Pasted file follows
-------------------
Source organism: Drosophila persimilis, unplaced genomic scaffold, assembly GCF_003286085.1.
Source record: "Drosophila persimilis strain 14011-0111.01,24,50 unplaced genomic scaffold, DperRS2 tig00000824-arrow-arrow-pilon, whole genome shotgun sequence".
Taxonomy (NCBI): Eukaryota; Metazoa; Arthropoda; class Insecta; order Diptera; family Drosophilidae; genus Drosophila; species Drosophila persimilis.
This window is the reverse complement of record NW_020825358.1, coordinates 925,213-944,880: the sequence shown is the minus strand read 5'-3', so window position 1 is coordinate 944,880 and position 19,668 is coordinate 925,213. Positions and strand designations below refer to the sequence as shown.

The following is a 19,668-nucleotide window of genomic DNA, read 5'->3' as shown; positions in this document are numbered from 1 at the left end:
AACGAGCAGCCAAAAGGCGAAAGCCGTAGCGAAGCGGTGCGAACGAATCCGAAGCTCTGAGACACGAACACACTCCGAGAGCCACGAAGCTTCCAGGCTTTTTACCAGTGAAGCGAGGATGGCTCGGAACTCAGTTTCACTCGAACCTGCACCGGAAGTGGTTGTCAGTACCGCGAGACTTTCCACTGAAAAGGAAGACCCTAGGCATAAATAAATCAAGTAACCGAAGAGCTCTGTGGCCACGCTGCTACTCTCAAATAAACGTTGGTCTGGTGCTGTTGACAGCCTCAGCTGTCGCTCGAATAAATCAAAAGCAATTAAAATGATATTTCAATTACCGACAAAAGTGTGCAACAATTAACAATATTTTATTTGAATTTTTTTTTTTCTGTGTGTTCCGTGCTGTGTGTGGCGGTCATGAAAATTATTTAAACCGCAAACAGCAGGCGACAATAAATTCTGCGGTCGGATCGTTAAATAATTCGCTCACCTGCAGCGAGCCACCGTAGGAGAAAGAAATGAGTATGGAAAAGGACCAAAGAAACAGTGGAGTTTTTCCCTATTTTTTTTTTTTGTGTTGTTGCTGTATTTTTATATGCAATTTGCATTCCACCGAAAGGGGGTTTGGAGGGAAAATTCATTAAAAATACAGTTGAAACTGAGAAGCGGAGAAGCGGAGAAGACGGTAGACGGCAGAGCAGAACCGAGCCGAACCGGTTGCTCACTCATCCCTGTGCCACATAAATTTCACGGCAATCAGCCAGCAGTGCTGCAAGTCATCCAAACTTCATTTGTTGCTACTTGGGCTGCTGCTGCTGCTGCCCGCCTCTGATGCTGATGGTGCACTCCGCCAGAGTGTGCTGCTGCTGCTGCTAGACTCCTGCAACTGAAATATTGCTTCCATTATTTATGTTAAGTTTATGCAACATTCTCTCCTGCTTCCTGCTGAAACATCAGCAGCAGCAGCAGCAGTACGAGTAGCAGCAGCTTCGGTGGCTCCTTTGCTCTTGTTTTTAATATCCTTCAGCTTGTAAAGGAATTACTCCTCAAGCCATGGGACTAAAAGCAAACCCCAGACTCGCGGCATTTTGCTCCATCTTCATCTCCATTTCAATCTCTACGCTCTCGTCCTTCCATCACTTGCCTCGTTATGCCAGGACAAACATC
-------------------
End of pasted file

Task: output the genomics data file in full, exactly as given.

Source organism: Drosophila persimilis, unplaced genomic scaffold, assembly GCF_003286085.1.
Source record: "Drosophila persimilis strain 14011-0111.01,24,50 unplaced genomic scaffold, DperRS2 tig00000824-arrow-arrow-pilon, whole genome shotgun sequence".
Taxonomy (NCBI): Eukaryota; Metazoa; Arthropoda; class Insecta; order Diptera; family Drosophilidae; genus Drosophila; species Drosophila persimilis.
This window is the reverse complement of record NW_020825358.1, coordinates 925,213-944,880: the sequence shown is the minus strand read 5'-3', so window position 1 is coordinate 944,880 and position 19,668 is coordinate 925,213. Positions and strand designations below refer to the sequence as shown.

The following is a 19,668-nucleotide window of genomic DNA, read 5'->3' as shown; positions in this document are numbered from 1 at the left end:
AACGAGCAGCCAAAAGGCGAAAGCCGTAGCGAAGCGGTGCGAACGAATCCGAAGCTCTGAGACACGAACACACTCCGAGAGCCACGAAGCTTCCAGGCTTTTTACCAGTGAAGCGAGGATGGCTCGGAACTCAGTTTCACTCGAACCTGCACCGGAAGTGGTTGTCAGTACCGCGAGACTTTCCACTGAAAAGGAAGACCCTAGGCATAAATAAATCAAGTAACCGAAGAGCTCTGTGGCCACGCTGCTACTCTCAAATAAACGTTGGTCTGGTGCTGTTGACAGCCTCAGCTGTCGCTCGAATAAATCAAAAGCAATTAAAATGATATTTCAATTACCGACAAAAGTGTGCAACAATTAACAATATTTTATTTGAATTTTTTTTTTTCTGTGTGTTCCGTGCTGTGTGTGGCGGTCATGAAAATTATTTAAACCGCAAACAGCAGGCGACAATAAATTCTGCGGTCGGATCGTTAAATAATTCGCTCACCTGCAGCGAGCCACCGTAGGAGAAAGAAATGAGTATGGAAAAGGACCAAAGAAACAGTGGAGTTTTTCCCTATTTTTTTTTTTTGTGTTGTTGCTGTATTTTTATATGCAATTTGCATTCCACCGAAAGGGGGTTTGGAGGGAAAATTCATTAAAAATACAGTTGAAACTGAGAAGCGGAGAAGCGGAGAAGACGGTAGACGGCAGAGCAGAACCGAGCCGAACCGGTTGCTCACTCATCCCTGTGCCACATAAATTTCACGGCAATCAGCCAGCAGTGCTGCAAGTCATCCAAACTTCATTTGTTGCTACTTGGGCTGCTGCTGCTGCTGCCCGCCTCTGATGCTGATGGTGCACTCCGCCAGAGTGTGCTGCTGCTGCTGCTAGACTCCTGCAACTGAAATATTGCTTCCATTATTTATGTTAAGTTTATGCAACATTCTCTCCTGCTTCCTGCTGAAACATCAGCAGCAGCAGCAGCAGTACGAGTAGCAGCAGCTTCGGTGGCTCCTTTGCTCTTGTTTTTAATATCCTTCAGCTTGTAAAGGAATTACTCCTCAAGCCATGGGACTAAAAGCAAACCCCAGACTCGCGGCATTTTGCTCCATCTTCATCTCCATTTCAATCTCTACGCTCTCGTCCTTCCATCACTTGCCTCGTTATGCCAGGACAAACATC